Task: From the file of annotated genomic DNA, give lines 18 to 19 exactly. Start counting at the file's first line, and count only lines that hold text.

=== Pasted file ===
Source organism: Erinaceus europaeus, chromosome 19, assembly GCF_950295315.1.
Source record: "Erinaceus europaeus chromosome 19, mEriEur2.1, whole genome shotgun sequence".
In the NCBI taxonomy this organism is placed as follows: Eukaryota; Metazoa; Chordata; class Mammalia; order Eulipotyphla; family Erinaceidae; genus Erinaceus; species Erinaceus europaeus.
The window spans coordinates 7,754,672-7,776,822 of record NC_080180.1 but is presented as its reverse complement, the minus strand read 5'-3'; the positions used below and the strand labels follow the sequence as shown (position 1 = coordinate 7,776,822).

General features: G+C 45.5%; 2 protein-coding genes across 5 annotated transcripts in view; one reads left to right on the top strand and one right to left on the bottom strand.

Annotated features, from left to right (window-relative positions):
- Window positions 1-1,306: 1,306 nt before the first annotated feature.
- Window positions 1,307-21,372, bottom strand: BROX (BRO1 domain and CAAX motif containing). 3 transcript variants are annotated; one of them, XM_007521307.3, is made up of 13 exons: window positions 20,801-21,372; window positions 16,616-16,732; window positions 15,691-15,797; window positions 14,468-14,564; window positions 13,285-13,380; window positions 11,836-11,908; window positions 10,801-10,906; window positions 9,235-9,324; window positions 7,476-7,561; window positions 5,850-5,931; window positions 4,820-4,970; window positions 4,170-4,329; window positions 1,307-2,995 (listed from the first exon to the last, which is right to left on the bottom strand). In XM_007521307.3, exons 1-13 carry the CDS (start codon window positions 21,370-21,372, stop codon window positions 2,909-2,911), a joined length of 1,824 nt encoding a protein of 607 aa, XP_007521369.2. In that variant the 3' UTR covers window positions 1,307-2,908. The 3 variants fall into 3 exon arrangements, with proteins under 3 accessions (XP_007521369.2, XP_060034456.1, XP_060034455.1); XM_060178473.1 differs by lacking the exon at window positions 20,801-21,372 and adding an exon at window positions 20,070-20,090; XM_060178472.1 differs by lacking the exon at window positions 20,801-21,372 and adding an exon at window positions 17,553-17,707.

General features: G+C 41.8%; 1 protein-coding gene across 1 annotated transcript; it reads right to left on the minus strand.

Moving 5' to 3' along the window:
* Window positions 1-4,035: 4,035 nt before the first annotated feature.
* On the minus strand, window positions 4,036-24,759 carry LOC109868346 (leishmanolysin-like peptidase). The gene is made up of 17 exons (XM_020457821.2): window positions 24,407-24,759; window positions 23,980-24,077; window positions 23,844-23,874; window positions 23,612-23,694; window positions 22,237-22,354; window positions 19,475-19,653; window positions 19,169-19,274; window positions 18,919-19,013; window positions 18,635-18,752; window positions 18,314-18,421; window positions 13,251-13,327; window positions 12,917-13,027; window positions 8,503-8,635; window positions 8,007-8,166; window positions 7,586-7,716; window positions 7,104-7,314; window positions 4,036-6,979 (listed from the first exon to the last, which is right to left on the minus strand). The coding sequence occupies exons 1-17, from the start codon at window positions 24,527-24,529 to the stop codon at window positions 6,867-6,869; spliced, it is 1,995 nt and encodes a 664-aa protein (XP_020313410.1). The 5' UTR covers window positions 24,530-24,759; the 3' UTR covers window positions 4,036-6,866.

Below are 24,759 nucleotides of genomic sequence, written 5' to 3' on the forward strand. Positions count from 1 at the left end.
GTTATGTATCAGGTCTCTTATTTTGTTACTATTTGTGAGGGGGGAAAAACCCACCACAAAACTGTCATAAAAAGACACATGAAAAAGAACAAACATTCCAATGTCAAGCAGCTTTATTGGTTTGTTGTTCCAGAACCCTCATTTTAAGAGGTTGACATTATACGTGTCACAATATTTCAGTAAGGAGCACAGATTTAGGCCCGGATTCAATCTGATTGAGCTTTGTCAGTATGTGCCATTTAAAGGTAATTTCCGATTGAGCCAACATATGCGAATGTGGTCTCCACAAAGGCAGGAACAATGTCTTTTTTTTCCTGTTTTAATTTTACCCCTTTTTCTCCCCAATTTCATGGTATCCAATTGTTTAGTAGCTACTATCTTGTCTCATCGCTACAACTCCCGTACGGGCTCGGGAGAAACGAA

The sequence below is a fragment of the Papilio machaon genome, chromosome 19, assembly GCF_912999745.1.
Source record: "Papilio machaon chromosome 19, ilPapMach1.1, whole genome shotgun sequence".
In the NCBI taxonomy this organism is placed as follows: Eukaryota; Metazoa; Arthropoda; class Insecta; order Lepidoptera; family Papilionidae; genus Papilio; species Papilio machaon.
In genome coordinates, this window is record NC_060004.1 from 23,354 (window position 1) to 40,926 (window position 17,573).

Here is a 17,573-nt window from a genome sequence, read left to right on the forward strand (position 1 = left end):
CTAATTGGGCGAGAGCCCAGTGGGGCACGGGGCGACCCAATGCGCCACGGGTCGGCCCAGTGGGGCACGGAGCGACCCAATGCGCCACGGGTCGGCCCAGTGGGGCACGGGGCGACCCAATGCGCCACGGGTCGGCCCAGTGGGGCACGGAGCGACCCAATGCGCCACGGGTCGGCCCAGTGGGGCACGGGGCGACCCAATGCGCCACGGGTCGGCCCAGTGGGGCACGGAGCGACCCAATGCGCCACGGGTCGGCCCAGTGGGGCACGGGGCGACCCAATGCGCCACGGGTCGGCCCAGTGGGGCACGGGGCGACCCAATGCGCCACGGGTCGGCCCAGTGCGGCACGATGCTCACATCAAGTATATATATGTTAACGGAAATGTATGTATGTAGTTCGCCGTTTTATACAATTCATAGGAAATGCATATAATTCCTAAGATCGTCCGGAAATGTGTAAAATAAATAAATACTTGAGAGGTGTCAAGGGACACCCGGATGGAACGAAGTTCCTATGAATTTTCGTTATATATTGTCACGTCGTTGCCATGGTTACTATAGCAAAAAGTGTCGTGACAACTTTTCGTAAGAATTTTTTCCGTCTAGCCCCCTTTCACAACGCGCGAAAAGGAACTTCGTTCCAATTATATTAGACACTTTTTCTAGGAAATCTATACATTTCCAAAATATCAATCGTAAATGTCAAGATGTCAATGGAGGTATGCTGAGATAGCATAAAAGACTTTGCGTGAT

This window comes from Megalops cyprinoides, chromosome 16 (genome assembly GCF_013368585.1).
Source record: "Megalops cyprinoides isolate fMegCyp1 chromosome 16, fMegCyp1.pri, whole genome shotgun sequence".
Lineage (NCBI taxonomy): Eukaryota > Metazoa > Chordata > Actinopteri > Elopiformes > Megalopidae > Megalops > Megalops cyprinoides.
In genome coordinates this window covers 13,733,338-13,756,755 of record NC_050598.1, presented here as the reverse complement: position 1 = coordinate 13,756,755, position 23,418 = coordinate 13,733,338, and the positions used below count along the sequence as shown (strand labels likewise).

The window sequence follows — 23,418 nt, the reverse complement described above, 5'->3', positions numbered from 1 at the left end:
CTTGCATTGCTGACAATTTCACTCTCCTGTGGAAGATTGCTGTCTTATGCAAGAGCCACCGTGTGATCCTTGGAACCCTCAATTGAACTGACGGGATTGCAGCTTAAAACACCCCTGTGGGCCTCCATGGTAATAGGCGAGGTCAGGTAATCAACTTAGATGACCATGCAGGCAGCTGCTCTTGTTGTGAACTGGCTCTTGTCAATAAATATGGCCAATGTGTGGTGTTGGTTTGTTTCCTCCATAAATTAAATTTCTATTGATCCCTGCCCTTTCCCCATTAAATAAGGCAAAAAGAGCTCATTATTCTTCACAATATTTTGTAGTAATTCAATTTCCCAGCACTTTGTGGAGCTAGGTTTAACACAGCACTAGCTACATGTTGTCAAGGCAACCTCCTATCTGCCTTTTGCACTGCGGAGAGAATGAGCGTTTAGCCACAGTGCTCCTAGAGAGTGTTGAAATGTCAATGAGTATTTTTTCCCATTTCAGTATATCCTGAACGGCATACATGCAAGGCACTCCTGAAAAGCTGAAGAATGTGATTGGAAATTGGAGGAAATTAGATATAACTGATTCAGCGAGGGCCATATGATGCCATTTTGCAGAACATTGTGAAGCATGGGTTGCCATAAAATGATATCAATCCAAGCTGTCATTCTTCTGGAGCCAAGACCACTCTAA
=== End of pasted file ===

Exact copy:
In genome coordinates, this window is record NC_060004.1 from 23,354 (window position 1) to 40,926 (window position 17,573).

Here is a 17,573-nt window from a genome sequence, read left to right on the forward strand (position 1 = left end):